“Regardless of whether you feel a stronger affinity with the ZTC [zero textbook cost] camp or the OER camp, there is something we should all strive to remember. Our primary priority should neither be minimizing cost nor maximizing pedagogical flexibility. Our primary priority should be increasing student learning, and our efforts to reduce costs and increase pedagogical flexibility must always be subservient to that end. When we fail to put student learning first, we can become zealots who confuse the means with the ends. This makes it possible for us to pursue cost reduction at any price to student learning. It also makes it possible for us to pursue pedagogical flexibility regardless of the cost to student learning….”
“The Massachusetts Institute of Technology has published its final recommendations on how to increase the open sharing of MIT publications, data, software and educational materials.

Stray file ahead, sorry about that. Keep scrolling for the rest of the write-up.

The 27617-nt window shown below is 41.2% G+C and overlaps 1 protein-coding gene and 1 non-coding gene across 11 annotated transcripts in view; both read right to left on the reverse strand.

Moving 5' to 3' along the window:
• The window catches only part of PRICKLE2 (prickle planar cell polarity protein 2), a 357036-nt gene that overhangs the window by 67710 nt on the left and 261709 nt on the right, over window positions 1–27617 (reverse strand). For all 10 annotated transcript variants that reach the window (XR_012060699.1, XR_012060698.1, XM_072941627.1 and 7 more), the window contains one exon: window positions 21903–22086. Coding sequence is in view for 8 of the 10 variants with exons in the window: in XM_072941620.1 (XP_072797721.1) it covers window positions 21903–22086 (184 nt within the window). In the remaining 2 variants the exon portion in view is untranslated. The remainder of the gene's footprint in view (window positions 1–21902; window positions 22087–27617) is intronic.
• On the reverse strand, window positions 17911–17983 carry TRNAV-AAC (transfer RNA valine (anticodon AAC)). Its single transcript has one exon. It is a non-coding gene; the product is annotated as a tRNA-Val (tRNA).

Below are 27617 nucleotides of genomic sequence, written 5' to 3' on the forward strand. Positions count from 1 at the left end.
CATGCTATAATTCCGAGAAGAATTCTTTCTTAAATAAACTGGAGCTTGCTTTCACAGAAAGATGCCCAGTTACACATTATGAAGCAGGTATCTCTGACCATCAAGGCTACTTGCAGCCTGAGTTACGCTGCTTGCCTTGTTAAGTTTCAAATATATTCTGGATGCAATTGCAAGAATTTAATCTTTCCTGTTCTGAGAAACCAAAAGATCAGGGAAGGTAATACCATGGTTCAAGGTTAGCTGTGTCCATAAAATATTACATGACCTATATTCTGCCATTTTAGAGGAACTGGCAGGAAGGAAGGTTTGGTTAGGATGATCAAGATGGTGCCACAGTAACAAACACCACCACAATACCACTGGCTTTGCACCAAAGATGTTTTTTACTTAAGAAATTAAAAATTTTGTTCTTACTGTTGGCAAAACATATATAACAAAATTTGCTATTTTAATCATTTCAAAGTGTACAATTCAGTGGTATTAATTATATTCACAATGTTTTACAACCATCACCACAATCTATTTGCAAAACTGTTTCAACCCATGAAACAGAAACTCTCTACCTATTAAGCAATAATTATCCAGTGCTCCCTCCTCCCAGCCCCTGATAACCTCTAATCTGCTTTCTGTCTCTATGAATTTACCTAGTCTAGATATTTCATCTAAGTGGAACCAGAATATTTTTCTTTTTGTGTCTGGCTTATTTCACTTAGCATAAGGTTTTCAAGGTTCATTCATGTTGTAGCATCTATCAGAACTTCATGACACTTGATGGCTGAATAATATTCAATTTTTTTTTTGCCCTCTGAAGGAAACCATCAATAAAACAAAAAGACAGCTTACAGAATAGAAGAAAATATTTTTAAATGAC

An open-access task force was convened in 2017 to update and revise MIT’s open-access policies. The task force published its final recommendations last week. A draft set of recommendations was released in March 2019 for public comment.
The task force recommend that MIT ratify a set of open-access principles, create an open-access fund for monographs and work with department heads to encourage open practices across all disciplines. The existing MIT Faculty Open Access Policy will be expanded to include students, staff, postdoctoral fellows and research staff….”
“I’m hoping some wise and worldly readers have found, figured out or devised an elegant solution to this one.
How do you keep the textbook cost of a math class at zero without sacrificing an online homework platform?…”